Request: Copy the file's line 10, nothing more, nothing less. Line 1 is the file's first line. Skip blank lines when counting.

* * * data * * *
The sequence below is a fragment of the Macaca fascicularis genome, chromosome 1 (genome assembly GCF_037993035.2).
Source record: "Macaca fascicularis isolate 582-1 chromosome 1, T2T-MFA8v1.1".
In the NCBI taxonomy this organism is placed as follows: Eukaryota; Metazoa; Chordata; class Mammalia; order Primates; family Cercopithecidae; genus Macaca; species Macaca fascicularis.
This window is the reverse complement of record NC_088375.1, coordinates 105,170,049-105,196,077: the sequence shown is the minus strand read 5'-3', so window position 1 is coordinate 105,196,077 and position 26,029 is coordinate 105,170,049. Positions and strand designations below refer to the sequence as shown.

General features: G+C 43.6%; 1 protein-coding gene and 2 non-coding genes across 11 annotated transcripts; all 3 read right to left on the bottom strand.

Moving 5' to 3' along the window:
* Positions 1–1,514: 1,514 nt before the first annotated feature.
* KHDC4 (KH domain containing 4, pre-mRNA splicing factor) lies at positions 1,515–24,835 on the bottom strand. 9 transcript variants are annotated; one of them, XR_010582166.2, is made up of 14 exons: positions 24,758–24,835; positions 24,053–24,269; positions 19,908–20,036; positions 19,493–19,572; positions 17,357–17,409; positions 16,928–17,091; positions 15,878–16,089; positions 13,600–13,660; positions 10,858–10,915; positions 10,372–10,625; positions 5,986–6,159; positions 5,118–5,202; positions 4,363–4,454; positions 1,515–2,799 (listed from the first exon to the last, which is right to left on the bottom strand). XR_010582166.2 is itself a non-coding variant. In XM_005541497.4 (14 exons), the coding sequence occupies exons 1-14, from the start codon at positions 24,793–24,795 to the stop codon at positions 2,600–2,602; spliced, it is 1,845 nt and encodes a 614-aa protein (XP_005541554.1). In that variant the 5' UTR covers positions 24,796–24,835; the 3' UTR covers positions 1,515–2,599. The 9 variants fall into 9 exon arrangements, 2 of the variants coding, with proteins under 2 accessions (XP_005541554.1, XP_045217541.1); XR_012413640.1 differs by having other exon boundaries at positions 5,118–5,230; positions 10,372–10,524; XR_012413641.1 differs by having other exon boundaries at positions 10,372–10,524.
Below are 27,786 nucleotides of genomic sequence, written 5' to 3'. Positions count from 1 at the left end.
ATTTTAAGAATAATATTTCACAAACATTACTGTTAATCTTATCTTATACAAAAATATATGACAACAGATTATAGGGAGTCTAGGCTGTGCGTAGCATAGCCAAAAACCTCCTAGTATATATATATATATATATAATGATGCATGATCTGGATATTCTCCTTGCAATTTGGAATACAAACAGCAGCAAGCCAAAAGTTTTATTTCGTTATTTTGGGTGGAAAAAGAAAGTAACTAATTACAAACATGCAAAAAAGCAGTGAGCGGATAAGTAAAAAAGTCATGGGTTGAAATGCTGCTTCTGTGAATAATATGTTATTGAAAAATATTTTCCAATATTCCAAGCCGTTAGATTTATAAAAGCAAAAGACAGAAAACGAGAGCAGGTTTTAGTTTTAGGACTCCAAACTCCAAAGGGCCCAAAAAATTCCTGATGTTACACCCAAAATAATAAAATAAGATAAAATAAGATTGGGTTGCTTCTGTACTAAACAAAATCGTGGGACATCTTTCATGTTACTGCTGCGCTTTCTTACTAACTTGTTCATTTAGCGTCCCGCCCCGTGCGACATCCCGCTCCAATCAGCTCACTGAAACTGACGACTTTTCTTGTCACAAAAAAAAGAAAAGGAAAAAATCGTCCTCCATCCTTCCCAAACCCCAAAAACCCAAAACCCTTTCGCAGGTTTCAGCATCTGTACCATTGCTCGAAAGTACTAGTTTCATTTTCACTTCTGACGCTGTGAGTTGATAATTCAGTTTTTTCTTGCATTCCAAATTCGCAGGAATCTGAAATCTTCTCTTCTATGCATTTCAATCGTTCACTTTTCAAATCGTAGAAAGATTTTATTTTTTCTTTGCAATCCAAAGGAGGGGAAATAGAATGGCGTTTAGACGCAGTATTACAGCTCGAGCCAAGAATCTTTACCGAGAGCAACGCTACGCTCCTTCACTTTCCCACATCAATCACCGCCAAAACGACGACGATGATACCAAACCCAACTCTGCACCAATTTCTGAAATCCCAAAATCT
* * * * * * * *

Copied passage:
ATTTTAAGAATAATATTTCACAAACATTACTGTTAATCTTATCTTATACAAAAATATATGACAACAGATTATAGGGAGTCTAGGCTGTGCGTAGCATAGCCAAAAACCTCCTAGTATATATATATATATATATAATGATGCATGATCTGGATATTCTCCTTGCAATTTGGAATACAAACAGCAGCAAGCCAAAAGTTTTATTTCGTTATTTTGGGTGGAAAAAGAAAGTAACTAATTACAAACATGCAAAAAAGCAGTGAGCGGATAAGTAAAAAAGTCATGGGTTGAAATGCTGCTTCTGTGAATAATATGTTATTGAAAAATATTTTCCAATATTCCAAGCCGTTAGATTTATAAAAGCAAAAGACAGAAAACGAGAGCAGGTTTTAGTTTTAGGACTCCAAACTCCAAAGGGCCCAAAAAATTCCTGATGTTACACCCAAAATAATAAAATAAGATAAAATAAGATTGGGTTGCTTCTGTACTAAACAAAATCGTGGGACATCTTTCATGTTACTGCTGCGCTTTCTTACTAACTTGTTCATTTAGCGTCCCGCCCCGTGCGACATCCCGCTCCAATCAGCTCACTGAAACTGACGACTTTTCTTGTCACAAAAAAAAGAAAAGGAAAAAATCGTCCTCCATCCTTCCCAAACCCCAAAAACCCAAAACCCTTTCGCAGGTTTCAGCATCTGTACCATTGCTCGAAAGTACTAGTTTCATTTTCACTTCTGACGCTGTGAGTTGATAATTCAGTTTTTTCTTGCATTCCAAATTCGCAGGAATCTGAAATCTTCTCTTCTATGCATTTCAATCGTTCACTTTTCAAATCGTAGAAAGATTTTATTTTTTCTTTGCAATCCAAAGGAGGGGAAATAGAATGGCGTTTAGACGCAGTATTACAGCTCGAGCCAAGAATCTTTACCGAGAGCAACGCTACGCTCCTTCACTTTCCCACATCAATCACCGCCAAAACGACGACGATGATACCAAACCCAACTCTGCACCAATTTCTGAAATCCCAAAATCT